During normal behavior, important information can arrive from multiple sensory modalities, and the relevance of any given stimulus can change with behavioral demands. Thus the ability to robustly identify sensory events represents a combined effort of bottom-up multimodal representations and top-down control signals that extract sensory information appropriate to the task at hand. To understand these complementary processes, the lab conducts experiments that manipulate auditory attention and study how the cerebral cortex represents sounds under different behavior conditions. Data from these studies is used to develop computational models that integrate top-down and bottom-up processing under realistic, natural conditions.
Neural representation of natural auditory and visual stimuli
The David Lab is also interested in basic questions of how sensory information is represented by cortical neurons, especially under the rich and varied conditions encountered in the natural environment. Work from our lab has shown that the auditory cortex represents speech and other natural stimuli using algorithms that cannot be discerned from responses to the synthetic noise and tone stimuli typically used to characterize the auditory system.  Ongoing studies aim to clarify how important natural signals are represented in cortex and to characterize the circuit mechanisms that produce these representations.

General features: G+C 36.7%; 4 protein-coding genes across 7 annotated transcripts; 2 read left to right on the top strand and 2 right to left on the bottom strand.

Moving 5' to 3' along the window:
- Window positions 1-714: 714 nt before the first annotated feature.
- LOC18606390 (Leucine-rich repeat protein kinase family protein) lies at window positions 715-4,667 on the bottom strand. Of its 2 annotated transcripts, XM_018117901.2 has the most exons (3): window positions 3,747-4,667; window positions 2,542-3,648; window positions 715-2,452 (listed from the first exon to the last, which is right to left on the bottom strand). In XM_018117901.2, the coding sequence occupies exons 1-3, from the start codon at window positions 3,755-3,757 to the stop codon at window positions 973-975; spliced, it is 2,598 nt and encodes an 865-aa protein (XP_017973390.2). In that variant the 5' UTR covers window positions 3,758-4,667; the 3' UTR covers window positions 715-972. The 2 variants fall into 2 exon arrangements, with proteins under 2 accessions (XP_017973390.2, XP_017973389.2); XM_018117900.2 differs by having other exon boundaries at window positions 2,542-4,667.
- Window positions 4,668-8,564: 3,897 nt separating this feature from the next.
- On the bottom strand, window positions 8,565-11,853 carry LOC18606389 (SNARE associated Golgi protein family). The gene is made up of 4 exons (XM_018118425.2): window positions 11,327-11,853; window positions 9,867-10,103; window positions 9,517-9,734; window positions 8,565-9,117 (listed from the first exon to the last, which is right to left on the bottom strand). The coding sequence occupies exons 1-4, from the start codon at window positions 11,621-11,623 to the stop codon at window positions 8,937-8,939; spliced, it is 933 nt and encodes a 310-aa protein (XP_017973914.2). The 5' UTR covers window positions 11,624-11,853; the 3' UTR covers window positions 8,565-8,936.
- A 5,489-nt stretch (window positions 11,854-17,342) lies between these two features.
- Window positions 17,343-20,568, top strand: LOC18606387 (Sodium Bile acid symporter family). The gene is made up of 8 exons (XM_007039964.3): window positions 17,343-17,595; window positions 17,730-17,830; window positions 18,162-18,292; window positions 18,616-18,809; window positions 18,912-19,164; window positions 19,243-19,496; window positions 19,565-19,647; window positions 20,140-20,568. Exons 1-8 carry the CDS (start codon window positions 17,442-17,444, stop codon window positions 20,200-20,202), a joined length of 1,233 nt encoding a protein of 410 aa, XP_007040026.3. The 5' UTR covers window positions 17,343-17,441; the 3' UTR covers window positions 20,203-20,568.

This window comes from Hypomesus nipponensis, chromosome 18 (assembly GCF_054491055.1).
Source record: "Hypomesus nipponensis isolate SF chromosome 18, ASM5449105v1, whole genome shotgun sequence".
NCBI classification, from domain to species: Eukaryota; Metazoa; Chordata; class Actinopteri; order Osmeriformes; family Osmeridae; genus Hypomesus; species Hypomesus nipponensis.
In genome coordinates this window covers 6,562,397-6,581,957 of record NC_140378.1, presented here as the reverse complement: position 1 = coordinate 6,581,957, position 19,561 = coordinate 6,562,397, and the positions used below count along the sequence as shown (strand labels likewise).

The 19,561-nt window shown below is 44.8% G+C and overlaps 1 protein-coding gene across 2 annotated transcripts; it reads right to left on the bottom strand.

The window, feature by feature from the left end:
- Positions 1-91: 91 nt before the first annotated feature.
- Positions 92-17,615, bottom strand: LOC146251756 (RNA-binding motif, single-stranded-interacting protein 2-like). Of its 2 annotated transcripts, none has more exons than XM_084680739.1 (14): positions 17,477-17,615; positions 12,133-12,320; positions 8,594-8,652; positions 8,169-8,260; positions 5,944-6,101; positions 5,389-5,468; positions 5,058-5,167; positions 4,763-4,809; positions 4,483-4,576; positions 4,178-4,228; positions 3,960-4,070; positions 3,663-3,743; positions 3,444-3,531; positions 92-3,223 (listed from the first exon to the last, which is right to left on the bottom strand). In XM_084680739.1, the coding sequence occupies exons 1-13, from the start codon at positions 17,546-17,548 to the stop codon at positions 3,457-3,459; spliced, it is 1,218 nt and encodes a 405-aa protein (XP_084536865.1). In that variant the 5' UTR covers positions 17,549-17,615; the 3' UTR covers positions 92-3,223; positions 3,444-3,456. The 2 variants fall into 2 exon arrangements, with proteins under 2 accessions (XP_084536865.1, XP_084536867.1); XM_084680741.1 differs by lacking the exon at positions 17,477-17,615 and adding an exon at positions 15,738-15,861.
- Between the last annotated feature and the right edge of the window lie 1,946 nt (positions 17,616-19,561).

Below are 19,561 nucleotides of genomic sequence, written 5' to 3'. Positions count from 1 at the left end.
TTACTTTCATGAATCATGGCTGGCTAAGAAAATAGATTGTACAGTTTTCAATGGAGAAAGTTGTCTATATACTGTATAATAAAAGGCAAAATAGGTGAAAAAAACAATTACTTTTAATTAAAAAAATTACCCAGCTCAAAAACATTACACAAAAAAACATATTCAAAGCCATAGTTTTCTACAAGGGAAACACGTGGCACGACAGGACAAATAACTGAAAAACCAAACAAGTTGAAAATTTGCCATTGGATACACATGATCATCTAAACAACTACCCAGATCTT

Selected Publications

S.J. Slee. S.V. David. (2015) Rapid task-related plasticity of spectrotemporal receptive fields in the auditory midbrain. Journal of Neuroscience. 35(38):13090-13102.

M.J. McGinley, S.V. David, D.A. McCormick. (2015) Cortical membrane potential signature of optimal states for sensory signal detection. Neuron. 87(1):179-92. PMID: 26074005

J.M. Stafford, B.R. Jarrett, O. Miranda-Dominguez, B.D. Mills, N. Cain, S. Mihalas, G.P. Lahvis, K.M. Lattal, S.H. Mitchell, S.V. David, J.D. Fryer, J.T. Nigg, D.A. Fair. (2014) Large-scale Topology and the Default Mode Network in the Mouse Connectome. Proceedings of the National Academy of Sciences USA. 111(52):18745-50.PMID: 25512496